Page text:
The Internet Is Perplexed by London's Newest Tourist Attraction — a $3 Million Hill

Ticket sales have temporarily been suspended.

London's newest tourist attraction is a mound of earth that has visitors as well as the social media universe perplexed since it opened — and then closed — this week.

Marble Arch Mound was promised to Londoners as an elevated oasis in the city center. A lush, green hill would rise more than 80 feet and provide all-new sweeping views of Hyde Park and bustling Oxford Street.

Marble Arch Mound
Dominic Lipinski/PA Images via Getty Images

As visitors were greeted by what seemed like an unfinished project as shops and a cafe that were advertised were nowhere to be found, some shared their disappointment on Twitter, with one social media user comparing the landscape to a video game scene.

"You can't see anything up there," one visitor told the New York Times, after climbing to the top for only a view of a Hard Rock Cafe and the buildings nearby.

Others on social media noted that climbing Primrose Hill in Regent's Park or Parliament Hill on Hampstead Heath both had great views for free.

The Westminster City Council, which runs the attraction, said in a press release that "elements of the Marble Arch Mound are not yet ready for visitors. We are working hard to resolve this over the next few days."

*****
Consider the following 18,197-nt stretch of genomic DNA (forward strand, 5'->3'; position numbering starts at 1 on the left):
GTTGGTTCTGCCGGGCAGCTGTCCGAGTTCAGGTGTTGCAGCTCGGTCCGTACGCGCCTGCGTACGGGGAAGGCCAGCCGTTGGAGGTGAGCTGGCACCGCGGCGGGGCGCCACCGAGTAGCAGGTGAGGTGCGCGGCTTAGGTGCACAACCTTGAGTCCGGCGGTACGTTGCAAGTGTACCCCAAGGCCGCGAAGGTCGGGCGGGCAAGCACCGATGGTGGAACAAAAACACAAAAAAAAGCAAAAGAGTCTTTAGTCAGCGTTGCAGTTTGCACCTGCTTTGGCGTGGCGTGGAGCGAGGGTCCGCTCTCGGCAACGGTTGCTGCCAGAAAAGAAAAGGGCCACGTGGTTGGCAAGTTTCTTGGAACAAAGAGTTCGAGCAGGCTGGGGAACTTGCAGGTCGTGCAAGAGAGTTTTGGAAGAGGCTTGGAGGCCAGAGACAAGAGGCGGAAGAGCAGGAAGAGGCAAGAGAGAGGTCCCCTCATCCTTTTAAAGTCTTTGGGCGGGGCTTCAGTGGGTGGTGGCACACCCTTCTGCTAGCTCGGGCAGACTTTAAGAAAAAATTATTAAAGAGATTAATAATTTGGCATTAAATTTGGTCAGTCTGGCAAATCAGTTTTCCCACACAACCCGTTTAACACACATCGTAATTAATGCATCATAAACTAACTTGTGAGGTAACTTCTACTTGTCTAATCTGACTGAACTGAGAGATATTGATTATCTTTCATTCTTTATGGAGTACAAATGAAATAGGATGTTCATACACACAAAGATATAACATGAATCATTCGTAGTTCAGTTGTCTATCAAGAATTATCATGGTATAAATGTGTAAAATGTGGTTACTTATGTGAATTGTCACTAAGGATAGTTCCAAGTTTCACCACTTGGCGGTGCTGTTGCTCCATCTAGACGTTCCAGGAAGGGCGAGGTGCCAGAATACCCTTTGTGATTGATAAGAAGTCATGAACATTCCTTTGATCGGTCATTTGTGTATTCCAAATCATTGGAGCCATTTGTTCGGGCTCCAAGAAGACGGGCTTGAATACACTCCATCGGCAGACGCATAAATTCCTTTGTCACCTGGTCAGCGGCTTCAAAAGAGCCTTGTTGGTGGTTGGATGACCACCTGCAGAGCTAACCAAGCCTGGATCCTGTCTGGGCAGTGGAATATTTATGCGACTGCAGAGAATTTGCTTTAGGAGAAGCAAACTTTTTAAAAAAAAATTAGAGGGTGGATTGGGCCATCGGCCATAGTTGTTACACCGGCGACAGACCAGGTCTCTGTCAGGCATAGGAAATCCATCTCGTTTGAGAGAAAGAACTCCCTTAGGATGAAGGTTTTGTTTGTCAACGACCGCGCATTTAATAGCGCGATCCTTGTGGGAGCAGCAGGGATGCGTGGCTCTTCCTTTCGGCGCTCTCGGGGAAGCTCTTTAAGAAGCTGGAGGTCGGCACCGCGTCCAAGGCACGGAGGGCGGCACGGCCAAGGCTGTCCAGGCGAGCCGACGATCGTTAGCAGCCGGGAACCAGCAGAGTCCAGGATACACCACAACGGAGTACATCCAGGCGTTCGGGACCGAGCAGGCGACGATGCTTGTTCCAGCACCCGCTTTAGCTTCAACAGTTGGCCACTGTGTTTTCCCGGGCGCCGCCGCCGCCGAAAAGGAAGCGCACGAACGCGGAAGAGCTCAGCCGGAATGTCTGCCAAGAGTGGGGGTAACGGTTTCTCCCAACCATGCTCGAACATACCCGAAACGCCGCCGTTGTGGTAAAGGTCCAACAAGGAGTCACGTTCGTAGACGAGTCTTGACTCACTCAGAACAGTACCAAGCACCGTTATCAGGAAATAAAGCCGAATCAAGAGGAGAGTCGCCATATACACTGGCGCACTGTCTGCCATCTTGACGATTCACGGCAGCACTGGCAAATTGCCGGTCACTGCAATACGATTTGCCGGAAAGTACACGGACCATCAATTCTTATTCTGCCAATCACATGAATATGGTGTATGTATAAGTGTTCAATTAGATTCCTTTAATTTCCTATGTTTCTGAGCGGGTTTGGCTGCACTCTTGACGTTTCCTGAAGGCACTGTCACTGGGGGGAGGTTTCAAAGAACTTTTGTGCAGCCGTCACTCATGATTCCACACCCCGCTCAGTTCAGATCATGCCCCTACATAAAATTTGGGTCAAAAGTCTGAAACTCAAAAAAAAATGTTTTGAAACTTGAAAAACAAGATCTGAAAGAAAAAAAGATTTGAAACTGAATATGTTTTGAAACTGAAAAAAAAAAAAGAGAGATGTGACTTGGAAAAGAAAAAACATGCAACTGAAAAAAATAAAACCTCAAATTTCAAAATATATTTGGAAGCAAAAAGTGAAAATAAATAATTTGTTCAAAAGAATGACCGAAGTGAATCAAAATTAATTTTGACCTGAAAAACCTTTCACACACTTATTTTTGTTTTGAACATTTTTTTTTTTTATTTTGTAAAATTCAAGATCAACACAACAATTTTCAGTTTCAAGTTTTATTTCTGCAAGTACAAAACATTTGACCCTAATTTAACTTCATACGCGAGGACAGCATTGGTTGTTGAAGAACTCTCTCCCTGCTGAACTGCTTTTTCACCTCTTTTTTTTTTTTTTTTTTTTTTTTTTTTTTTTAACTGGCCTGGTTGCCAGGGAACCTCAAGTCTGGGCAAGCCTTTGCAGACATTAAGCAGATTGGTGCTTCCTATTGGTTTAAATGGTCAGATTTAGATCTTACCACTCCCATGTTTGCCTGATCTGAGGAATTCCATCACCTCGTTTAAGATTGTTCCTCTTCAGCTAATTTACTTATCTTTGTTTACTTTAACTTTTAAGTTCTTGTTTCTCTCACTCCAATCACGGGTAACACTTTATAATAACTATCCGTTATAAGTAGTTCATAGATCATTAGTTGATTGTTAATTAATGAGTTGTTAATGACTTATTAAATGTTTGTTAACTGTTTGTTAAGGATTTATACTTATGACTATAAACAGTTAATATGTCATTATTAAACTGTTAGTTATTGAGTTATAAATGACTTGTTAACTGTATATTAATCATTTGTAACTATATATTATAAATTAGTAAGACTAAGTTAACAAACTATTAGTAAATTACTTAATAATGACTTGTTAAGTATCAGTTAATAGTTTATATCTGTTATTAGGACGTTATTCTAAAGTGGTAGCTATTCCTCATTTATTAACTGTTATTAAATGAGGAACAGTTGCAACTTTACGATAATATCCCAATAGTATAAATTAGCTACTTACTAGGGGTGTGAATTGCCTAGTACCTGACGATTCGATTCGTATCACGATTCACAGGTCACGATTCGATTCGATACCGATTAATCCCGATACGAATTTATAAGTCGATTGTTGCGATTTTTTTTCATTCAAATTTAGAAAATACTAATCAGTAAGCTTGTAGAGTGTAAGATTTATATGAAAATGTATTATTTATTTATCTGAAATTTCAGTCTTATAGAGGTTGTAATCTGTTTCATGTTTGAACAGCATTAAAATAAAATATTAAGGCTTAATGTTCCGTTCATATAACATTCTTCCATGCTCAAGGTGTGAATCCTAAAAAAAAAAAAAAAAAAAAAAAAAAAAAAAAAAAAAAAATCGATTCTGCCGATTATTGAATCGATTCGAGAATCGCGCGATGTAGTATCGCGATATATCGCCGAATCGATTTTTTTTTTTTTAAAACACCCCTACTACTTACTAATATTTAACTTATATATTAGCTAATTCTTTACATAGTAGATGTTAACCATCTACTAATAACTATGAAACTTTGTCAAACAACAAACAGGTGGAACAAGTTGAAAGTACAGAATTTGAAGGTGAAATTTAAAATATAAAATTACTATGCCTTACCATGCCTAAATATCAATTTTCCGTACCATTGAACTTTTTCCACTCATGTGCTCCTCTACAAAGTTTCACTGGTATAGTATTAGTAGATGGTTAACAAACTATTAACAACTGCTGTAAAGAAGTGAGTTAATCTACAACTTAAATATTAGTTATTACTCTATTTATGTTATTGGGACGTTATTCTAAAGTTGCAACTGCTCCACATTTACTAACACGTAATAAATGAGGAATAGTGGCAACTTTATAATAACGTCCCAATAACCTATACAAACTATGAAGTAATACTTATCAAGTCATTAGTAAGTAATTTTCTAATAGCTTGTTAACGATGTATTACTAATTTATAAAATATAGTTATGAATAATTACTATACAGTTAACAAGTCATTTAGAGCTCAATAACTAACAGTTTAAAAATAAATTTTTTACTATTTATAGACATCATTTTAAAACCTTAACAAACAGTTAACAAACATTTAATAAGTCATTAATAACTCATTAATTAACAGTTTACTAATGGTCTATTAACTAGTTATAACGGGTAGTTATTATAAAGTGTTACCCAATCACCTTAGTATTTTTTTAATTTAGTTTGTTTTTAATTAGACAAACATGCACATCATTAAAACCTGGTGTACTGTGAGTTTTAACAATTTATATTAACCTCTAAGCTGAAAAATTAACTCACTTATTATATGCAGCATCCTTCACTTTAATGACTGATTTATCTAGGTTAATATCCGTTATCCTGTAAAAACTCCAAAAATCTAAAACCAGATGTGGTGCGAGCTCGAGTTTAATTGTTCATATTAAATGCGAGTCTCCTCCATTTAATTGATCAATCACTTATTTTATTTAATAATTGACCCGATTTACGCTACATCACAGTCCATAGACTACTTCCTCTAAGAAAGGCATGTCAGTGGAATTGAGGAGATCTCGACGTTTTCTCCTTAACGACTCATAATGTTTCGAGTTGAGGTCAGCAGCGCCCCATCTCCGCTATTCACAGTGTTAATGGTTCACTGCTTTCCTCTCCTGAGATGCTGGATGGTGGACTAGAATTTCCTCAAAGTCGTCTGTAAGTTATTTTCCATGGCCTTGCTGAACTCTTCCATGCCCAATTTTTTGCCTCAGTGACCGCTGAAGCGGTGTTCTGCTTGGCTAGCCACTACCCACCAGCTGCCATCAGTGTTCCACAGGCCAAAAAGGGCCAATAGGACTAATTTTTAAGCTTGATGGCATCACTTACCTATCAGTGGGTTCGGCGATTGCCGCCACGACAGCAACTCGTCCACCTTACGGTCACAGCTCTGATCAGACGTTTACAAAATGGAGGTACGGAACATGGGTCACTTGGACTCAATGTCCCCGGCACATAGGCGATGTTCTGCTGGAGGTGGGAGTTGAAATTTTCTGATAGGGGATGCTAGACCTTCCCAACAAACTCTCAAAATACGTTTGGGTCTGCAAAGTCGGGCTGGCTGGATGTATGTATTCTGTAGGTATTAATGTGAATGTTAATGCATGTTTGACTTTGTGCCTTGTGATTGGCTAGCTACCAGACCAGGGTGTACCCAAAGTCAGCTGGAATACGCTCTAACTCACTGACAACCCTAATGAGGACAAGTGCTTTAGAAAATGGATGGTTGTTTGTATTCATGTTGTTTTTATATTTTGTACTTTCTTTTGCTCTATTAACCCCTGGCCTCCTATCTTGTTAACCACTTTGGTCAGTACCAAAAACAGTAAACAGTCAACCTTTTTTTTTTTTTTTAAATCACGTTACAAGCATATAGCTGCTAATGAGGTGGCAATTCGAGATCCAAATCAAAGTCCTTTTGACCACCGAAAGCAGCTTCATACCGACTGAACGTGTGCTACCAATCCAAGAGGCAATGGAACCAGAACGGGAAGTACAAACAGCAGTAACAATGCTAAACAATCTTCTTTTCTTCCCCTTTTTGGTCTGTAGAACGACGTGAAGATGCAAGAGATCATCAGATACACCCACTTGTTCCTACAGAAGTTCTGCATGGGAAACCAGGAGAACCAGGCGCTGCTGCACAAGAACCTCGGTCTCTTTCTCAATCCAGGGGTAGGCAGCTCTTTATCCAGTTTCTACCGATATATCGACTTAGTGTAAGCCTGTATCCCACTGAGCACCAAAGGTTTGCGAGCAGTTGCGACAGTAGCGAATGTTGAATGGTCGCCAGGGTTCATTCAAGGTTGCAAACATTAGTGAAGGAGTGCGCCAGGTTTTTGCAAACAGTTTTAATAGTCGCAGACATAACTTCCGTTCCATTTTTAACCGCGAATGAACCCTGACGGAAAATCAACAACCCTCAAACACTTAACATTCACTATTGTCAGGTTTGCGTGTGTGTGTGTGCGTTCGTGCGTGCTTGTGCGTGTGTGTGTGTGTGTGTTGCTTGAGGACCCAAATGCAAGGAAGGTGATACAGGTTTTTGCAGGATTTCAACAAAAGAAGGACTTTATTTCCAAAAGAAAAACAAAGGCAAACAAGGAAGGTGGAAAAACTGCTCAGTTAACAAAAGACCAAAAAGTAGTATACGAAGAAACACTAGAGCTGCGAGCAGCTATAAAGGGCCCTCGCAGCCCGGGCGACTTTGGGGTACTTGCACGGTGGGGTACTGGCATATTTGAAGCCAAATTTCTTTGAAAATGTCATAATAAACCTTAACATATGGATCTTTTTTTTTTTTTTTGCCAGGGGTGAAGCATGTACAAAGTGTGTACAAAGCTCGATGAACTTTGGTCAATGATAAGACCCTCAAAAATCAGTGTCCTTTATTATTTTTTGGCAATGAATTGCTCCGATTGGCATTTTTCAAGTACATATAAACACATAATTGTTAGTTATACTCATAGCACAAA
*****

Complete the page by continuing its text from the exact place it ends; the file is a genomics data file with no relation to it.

Marble Arch Mound
Dominic Lipinski/PA Images via Getty Images

A spokesperson for the architecture firm that built the mound explained to the New York Times that many of the issues can be attributed to changes that occurred in the planning stages. Originally, the mound was going to be built over Marble Arch. But covering the 19th-century arch for six months might have damaged it. So the mound was built nearby instead and was smaller and steeper than intended. The steeper walls made it more difficult to plant the mound's intended vegetation.

The council has temporarily suspended ticket sales to the mound. Those who visited in its early days will receive a refund, along with a ticket to come back and visit when the mound is finished and its greenery has grown in.

Cailey Rizzo is a contributing writer for Travel + Leisure, currently based in Brooklyn. You can find her on Twitter, Instagram, or at

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